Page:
This is the standard procedure followed in an SCR analysis/design.
Deepwater offshore development requires efficient, reliable, and cost effective riser solutions. Today, the industry is addressing designs in the 5,000-ft water depth range and potential developments in up to 10,000-ft water depth are under consideration. While many riser solutions may be considered for such developments, the steel catenary riser (SCR) concept has gained a great deal of favor due to simplicity and cost effectiveness. In essence, the riser becomes an extension of the flowline or pipeline to which it is connected. The use of metallic pipe avoids many of the complications involved with the use of flexible pipe or composite materials.
Despite these advantages, the design of a deepwater SCR system is a complex process with considerable uncertainty. Problems arise from different sources across several disciplines, thus a multi-disciplined approach is necessary. Potential problem areas include a large number of project interfaces, complex hydrodynamic responses, SCR interaction with the seabed, sensitivity to host vessel motions, installation methods, flow assurance, and project schedule requirements. Add to this the evolving and often iterative nature of many deepwater development scenarios and the key role performed by the risers, and the challenge of effectively managing the riser design becomes apparent.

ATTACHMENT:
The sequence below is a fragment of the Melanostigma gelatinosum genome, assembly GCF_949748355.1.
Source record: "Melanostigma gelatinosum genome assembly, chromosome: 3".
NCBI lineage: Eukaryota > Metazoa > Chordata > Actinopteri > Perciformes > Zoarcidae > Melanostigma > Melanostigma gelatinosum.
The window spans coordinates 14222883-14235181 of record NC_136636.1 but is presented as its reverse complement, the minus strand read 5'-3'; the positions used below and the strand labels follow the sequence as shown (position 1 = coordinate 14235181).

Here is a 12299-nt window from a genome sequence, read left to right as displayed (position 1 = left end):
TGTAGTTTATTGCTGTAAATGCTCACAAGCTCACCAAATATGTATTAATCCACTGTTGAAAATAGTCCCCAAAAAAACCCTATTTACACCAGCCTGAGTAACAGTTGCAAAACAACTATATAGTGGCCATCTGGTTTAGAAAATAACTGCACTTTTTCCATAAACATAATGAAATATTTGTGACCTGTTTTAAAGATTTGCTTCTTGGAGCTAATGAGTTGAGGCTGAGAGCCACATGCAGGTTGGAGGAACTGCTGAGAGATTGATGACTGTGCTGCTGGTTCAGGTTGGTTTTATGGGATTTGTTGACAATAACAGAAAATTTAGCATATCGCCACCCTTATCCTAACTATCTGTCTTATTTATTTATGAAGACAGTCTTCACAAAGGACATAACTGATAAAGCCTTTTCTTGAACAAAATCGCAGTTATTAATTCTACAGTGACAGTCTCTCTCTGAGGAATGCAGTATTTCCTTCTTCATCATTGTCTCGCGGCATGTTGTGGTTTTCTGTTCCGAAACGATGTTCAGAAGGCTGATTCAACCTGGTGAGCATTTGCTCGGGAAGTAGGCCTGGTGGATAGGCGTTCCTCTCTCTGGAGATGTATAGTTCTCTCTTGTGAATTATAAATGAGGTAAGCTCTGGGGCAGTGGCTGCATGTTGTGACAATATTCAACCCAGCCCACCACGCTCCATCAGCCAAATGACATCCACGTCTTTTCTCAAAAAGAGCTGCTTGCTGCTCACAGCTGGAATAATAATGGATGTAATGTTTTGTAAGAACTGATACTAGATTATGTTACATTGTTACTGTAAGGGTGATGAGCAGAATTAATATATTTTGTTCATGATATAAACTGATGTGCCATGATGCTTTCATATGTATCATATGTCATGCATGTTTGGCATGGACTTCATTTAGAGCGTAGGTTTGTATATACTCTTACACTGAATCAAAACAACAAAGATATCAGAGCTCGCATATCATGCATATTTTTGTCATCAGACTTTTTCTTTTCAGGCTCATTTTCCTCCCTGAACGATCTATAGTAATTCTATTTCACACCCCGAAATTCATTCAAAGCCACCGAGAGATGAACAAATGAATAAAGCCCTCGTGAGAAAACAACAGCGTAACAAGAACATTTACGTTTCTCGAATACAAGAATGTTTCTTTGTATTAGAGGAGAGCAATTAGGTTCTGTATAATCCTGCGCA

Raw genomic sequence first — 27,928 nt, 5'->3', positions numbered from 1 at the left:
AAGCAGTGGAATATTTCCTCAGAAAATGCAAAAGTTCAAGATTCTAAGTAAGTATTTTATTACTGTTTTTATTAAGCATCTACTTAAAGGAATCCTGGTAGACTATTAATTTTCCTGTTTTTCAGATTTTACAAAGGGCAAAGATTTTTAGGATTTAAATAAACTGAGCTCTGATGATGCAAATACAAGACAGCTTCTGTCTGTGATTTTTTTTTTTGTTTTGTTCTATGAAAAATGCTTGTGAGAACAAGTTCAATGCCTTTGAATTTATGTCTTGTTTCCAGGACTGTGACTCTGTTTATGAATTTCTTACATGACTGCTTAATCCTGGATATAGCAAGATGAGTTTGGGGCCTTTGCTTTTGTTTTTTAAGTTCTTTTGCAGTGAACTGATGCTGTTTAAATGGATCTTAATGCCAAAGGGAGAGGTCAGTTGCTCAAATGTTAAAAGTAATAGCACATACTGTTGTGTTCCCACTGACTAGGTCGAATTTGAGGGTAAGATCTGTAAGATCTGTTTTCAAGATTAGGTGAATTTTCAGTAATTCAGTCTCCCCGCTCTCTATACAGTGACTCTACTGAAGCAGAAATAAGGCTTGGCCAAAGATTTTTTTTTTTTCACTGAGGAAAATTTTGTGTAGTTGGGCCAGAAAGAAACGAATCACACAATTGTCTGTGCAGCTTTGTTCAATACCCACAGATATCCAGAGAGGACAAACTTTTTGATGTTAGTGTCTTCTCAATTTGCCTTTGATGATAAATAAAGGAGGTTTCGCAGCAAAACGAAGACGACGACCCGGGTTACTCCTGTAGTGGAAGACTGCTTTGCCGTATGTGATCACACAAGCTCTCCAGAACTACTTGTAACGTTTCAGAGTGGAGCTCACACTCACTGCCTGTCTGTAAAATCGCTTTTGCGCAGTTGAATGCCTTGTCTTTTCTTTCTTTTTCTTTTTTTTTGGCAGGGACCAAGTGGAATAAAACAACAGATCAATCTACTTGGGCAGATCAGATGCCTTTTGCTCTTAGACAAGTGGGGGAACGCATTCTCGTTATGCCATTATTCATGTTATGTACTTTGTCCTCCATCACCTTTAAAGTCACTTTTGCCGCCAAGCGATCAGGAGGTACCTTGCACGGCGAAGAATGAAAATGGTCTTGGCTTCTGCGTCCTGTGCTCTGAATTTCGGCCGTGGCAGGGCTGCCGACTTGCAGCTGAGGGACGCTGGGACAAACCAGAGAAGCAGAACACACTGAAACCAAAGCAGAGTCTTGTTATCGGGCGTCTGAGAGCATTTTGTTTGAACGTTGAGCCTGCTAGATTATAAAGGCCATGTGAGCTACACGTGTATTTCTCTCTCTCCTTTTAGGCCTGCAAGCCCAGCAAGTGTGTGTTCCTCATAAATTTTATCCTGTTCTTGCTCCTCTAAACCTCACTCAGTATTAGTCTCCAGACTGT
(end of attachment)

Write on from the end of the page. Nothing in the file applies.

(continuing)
This is the standard procedure followed in an SCR analysis/design.
From a technical and project perspective, the key issues associated with deepwater riser design may be summarized as: layout and configuration, flow assurance, materials and sizing, riser global analysis and mechanical design, procurement-fabrication-installation, technology development-qualification testing, QA/verification, OIMR strategy, interface engineering, project schedule, and health, safety, and environment issues. - The figure shows a compilation of results for a number of different platforms, SCRs, and sea-state conditions.